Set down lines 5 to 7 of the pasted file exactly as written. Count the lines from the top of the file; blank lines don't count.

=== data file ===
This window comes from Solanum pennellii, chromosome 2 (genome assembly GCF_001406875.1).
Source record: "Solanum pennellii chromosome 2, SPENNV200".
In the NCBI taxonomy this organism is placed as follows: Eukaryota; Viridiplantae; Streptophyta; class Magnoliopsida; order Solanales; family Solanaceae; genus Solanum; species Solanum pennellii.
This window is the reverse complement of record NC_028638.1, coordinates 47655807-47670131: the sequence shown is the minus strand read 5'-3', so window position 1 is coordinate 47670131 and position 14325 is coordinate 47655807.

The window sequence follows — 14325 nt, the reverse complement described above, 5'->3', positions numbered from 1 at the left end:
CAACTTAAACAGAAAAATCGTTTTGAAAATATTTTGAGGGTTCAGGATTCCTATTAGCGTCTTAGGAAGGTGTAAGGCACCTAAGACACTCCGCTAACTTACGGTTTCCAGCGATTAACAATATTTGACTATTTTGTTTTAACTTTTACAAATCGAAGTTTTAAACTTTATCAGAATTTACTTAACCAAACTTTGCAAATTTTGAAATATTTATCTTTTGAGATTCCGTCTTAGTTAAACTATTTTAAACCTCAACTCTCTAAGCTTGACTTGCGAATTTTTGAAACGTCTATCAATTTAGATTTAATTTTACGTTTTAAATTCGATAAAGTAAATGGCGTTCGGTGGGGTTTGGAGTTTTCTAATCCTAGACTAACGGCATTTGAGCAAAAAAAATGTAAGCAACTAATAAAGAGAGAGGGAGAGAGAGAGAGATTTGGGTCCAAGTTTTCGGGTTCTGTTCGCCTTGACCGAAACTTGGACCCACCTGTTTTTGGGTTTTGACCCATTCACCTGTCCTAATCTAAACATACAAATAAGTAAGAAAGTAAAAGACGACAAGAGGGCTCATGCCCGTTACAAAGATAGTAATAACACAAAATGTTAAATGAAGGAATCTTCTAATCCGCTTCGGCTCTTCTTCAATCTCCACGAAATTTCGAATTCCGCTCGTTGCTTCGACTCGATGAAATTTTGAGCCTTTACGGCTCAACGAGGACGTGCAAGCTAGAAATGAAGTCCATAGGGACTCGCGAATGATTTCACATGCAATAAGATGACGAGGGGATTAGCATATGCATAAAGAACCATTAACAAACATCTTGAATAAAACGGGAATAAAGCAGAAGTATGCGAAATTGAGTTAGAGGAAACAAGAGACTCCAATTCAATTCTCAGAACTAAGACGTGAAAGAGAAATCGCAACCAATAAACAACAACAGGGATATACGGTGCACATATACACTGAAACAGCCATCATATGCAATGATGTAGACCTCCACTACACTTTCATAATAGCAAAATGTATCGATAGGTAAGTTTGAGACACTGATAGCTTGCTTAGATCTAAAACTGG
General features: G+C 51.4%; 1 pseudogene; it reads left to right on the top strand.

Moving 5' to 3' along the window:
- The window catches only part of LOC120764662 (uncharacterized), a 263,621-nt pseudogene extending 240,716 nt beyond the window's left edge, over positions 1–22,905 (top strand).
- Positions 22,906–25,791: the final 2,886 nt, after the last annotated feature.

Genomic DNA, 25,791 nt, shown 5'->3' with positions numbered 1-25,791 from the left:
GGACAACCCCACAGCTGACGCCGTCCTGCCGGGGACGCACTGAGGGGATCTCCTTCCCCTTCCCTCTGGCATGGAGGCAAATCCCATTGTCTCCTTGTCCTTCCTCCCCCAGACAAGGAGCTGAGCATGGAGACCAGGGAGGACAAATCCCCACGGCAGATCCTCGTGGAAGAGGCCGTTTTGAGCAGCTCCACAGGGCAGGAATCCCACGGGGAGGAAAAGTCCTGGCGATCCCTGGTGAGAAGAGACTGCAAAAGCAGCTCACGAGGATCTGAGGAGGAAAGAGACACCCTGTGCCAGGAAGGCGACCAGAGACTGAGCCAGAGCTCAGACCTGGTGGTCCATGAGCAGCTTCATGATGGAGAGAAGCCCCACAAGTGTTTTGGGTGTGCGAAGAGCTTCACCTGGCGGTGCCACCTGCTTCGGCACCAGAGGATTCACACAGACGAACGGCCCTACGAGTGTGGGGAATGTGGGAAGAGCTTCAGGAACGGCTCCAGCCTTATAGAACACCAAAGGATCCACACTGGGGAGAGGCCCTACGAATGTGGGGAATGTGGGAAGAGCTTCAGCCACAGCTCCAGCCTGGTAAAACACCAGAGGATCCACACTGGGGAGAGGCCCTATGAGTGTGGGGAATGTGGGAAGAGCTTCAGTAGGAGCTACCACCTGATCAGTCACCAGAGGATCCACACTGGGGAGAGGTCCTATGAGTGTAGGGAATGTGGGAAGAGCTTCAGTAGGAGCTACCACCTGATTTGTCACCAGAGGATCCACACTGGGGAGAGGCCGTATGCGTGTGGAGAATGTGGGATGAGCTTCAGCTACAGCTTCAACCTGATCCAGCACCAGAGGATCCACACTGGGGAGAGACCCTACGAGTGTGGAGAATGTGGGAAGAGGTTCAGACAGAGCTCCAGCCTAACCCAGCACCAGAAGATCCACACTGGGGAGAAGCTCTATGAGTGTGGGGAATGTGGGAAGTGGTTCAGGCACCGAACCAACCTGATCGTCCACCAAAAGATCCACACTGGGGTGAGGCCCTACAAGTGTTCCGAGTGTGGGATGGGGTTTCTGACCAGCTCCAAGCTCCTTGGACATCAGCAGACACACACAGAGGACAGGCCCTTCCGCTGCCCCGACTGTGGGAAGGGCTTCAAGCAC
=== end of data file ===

The window sequence follows — 14325 nt, the reverse complement described above, 5'->3', positions numbered from 1 at the left end:
CAACTTAAACAGAAAAATCGTTTTGAAAATATTTTGAGGGTTCAGGATTCCTATTAGCGTCTTAGGAAGGTGTAAGGCACCTAAGACACTCCGCTAACTTACGGTTTCCAGCGATTAACAATATTTGACTATTTTGTTTTAACTTTTACAAATCGAAGTTTTAAACTTTATCAGAATTTACTTAACCAAACTTTGCAAATTTTGAAATATTTATCTTTTGAGATTCCGTCTTAGTTAAACTATTTTAAACCTCAACTCTCTAAGCTTGACTTGCGAATTTTTGAAACGTCTATCAATTTAGATTTAATTTTACGTTTTAAATTCGATAAAGTAAATGGCGTTCGGTGGGGTTTGGAGTTTTCTAATCCTAGACTAACGGCATTTGAGCAAAAAAAATGTAAGCAACTAATAAAGAGAGAGGGAGAGAGAGAGAGATTTGGGTCCAAGTTTTCGGGTTCTGTTCGCCTTGACCGAAACTTGGACCCACCTGTTTTTGGGTTTTGACCCATTCACCTGTCCTAATCTAAACATACAAATAAGTAAGAAAGTAAAAGACGACAAGAGGGCTCATGCCCGTTACAAAGATAGTAATAACACAAAATGTTAAATGAAGGAATCTTCTAATCCGCTTCGGCTCTTCTTCAATCTCCACGAAATTTCGAATTCCGCTCGTTGCTTCGACTCGATGAAATTTTGAGCCTTTACGGCTCAACGAGGACGTGCAAGCTAGAAATGAAGTCCATAGGGACTCGCGAATGATTTCACATGCAATAAGATGACGAGGGGATTAGCATATGCATAAAGAACCATTAACAAACATCTTGAATAAAACGGGAATAAAGCAGAAGTATGCGAAATTGAGTTAGAGGAAACAAGAGACTCCAATTCAATTCTCAGAACTAAGACGTGAAAGAGAAATCGCAACCAATAAACAACAACAGGGATATACGGTGCACATATACACTGAAACAGCCATCATATGCAATGATGTAGACCTCCACTACACTTTCATAATAGCAAAATGTATCGATAGGTAAGTTTGAGACACTGATAGCTTGCTTAGATCTAAAACTGG
General features: G+C 51.4%; 1 pseudogene; it reads left to right on the top strand.